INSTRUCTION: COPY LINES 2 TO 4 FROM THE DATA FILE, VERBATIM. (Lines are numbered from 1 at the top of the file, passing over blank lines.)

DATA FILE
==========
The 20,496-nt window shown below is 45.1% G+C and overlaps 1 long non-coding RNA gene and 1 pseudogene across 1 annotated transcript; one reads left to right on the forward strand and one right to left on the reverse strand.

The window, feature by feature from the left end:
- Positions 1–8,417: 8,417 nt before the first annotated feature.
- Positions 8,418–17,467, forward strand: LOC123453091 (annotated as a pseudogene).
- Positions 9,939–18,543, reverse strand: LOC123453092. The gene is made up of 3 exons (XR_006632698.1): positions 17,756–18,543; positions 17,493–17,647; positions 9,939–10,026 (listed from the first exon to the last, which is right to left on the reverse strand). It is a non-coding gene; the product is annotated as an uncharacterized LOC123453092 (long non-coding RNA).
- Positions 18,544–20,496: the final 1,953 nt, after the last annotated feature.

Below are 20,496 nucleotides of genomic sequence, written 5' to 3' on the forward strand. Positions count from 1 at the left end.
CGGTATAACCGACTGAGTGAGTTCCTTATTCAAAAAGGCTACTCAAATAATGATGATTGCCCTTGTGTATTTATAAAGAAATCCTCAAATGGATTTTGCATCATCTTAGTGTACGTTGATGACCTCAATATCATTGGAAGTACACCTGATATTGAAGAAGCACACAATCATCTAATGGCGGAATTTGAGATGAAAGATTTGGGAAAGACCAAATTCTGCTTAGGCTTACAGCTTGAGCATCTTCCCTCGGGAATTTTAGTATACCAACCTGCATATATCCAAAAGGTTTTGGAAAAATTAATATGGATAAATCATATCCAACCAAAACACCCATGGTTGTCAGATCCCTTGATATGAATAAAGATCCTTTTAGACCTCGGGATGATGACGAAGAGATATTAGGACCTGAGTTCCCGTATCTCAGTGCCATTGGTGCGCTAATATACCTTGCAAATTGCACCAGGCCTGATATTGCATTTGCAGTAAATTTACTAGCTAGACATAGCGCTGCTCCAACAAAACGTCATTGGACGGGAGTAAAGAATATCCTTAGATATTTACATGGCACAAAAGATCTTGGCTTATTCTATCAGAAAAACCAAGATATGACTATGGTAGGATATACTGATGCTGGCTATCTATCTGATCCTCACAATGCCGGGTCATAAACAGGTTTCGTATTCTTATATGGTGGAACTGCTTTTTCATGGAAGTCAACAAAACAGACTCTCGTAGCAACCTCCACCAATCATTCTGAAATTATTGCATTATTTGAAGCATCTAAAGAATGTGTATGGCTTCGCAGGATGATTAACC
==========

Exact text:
The window, feature by feature from the left end:
- Positions 1–8,417: 8,417 nt before the first annotated feature.
- Positions 8,418–17,467, forward strand: LOC123453091 (annotated as a pseudogene).